The Computer Collection

Surface of a Bon Jovi CD

Computers Under the Microscope

The Computer Collection contains an assortment of photomicrographs illustrating the various parts that may be found in everyday computers. However, items such as microprocessors, compact disks, and hard drives are relatively recent developments. Early predecessors of modern computers, such as the slide rule and abacus, were simple devices that did not contain such an array of components. Yet, each of these early computing devices represents a primitive form of one of the two basic kinds of computers familiar today, analog and digital. The slide rule, for instance, is comprised of graduated scales mounted so that their relative movement enables simple calculations to be carried out via mechanical means. Since the device represents numbers by variable physical quantities rather than by discrete digits, the slide rule works by the same basic principle of more advanced analog computers. The abacus, however, enables calculations through the manipulation of counters whose positions indicate discrete numerical values. Similarly, modern digital computers, which are commonly referred to simply as "computers" today since they have come to be the dominant technology in the field, essentially function via the manipulation of discrete binary digits (1s and 0s).

20 Megabyte Hard Disk Platter

Despite its relation to early mechanical calculating devices, the modern computer is often credited with first being conceived by Charles Babbage, an English mathematician, in the 1830s. The calculating machine he designed was never successfully built in his lifetime, however. Approximately a century after Babbage's attempts, the first general-purpose analog computer was constructed by Vannevar Bush, an American physicist and engineer, who called his invention a differential analyzer. The earliest known semielectronic digital calculating machine appeared shortly thereafter in 1939, the same year that Howard Aiken of Harvard University began developing the Mark I calculator, a pioneering fully automatic device. The subsequent decade saw the completion of the Electronic Numerical Integrator And Calculator (ENIAC), which is recognized as the first all-electronic universal digital computing device. Built by and for the United States Army, ENIAC was a behemoth compared to modern machines, containing more than 18,000 vacuum tubes, weighing approximately 30 tons, and occupying a large room. The Universal Automatic Computer (UNIVAC), which was a successor of ENIAC built by the same team, became the first computer sold for commercial use and utilized a metal tape input system rather than the punch card system of earlier machines.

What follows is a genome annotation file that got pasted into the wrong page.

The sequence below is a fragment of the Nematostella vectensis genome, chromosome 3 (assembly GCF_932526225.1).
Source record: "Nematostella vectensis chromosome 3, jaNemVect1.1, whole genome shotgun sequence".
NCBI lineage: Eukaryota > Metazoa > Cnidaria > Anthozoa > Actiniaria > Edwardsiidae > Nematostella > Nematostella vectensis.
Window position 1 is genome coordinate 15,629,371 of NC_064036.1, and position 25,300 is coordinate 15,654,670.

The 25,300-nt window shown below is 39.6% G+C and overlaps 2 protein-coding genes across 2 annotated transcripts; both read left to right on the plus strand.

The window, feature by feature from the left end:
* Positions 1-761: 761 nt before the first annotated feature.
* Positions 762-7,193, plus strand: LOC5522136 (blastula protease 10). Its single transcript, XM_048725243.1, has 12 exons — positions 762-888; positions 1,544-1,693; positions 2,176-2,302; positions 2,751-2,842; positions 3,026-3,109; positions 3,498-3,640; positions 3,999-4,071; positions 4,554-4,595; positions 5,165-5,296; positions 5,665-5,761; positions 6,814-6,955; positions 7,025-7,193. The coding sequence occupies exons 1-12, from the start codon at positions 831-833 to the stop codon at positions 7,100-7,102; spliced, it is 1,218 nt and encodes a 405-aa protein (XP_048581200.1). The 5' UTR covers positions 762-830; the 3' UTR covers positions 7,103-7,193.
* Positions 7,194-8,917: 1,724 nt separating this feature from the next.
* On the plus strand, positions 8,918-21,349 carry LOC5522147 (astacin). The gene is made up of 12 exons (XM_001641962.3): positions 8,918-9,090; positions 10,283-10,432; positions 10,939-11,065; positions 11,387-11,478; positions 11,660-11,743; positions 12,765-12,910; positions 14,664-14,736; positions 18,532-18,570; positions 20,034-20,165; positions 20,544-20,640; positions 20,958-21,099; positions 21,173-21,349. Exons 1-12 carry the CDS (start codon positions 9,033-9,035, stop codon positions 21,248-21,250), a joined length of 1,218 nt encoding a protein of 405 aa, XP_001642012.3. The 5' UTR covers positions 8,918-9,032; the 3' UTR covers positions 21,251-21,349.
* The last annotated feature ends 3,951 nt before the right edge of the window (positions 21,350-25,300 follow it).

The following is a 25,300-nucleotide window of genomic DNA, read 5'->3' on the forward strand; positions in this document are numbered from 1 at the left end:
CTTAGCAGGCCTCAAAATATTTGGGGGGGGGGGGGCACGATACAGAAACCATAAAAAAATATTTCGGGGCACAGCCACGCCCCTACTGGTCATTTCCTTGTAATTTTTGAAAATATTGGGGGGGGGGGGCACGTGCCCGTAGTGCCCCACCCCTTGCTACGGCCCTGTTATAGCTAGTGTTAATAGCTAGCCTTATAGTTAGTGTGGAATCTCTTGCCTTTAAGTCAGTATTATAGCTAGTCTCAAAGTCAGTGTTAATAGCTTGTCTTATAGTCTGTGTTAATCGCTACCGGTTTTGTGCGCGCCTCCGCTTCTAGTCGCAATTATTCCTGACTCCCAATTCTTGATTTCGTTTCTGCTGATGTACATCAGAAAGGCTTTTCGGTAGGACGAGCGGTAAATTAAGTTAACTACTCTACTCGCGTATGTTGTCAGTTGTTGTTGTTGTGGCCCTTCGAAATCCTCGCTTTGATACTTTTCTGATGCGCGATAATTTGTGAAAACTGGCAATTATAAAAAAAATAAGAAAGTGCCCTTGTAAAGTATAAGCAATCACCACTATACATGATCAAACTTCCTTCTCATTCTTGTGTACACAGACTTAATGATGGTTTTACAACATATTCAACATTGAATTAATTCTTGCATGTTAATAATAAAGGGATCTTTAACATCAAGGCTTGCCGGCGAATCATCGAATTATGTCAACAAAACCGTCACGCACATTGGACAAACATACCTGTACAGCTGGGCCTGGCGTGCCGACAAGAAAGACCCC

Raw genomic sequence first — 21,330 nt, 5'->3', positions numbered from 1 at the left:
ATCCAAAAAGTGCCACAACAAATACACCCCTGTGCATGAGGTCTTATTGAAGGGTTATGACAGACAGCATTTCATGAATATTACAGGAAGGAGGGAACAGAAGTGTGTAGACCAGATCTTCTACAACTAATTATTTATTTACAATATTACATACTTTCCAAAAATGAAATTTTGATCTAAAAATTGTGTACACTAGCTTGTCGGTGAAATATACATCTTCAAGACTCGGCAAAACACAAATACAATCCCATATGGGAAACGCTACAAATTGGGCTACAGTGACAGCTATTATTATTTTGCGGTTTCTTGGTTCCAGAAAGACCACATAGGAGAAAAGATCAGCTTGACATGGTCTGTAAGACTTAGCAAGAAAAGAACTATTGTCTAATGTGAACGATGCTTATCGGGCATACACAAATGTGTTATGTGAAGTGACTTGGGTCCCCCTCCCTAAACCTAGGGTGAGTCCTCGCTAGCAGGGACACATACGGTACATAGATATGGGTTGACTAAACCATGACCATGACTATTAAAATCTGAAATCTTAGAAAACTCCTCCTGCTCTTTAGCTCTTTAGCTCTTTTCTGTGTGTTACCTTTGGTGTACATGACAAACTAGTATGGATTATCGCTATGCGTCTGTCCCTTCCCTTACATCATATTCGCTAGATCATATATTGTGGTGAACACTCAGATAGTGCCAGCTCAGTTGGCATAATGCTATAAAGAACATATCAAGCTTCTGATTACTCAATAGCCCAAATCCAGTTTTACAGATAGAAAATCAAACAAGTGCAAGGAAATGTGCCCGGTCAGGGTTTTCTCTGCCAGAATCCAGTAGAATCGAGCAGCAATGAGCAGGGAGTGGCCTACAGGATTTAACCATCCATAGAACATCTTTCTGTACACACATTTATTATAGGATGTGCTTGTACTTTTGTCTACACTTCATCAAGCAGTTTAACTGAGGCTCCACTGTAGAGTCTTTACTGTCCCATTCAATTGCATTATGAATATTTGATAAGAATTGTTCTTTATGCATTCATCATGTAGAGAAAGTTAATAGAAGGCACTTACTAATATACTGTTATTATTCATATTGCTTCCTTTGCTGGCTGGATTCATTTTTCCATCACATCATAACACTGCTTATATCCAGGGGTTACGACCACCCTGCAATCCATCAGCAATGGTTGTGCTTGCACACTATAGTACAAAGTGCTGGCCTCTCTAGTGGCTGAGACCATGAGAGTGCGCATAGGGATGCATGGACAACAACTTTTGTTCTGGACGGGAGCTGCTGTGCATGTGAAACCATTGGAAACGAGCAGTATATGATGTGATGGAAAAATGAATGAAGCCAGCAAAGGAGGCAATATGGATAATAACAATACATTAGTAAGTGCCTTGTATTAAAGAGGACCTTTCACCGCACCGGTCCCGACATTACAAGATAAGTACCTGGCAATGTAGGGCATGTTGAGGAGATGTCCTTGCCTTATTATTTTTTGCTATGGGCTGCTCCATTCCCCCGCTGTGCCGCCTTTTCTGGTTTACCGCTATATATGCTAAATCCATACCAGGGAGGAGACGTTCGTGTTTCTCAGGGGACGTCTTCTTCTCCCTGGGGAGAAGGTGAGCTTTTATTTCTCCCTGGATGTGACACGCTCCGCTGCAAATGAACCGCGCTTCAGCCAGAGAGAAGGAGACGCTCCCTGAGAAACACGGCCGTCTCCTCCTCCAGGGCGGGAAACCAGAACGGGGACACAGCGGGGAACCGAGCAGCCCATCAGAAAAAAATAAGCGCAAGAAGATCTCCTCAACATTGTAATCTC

Intel 4004 Microprocessor

In the early 1950s, after UNIVAC became available, there were only about 100 computers in operation worldwide. By the year 2000, 54 million households in the United States alone contained one or more computers. What is perhaps even more astonishing is the fact that these machines had more capacity in a single silicon chip than the entire ENIAC system that was such a crucial step along the way to contemporary computers. A host of technological advances are responsible for such a drastic change in capability and for making computers feasible for personal use. A computer's memory in the early 1960s, for instance, was typically a ferrite core memory, an architecture that relied on the magnetization of small iron ferrite doughnuts (ferrite cores) to store information. Depending upon the direction of the energizing current, the cores would become magnetized in either a clockwise (0) or counterclockwise (1) direction. When reading the value of the core, the direction of the current was used to determine whether the value of information held by the core was 0 or 1, the binary information used by the computer. The development and subsequent improvements of the integrated circuit, however, revolutionized computer design. Indeed, in former times, each ferrite core represented one digit, or bit, and the total memory of a computer was considered in terms of thousands of bytes (kilobytes), while contemporary semiconductor devices correspond to millions of bytes, or megabytes, and the total memory of a mainframe may be measured in billions of bytes (gigabytes).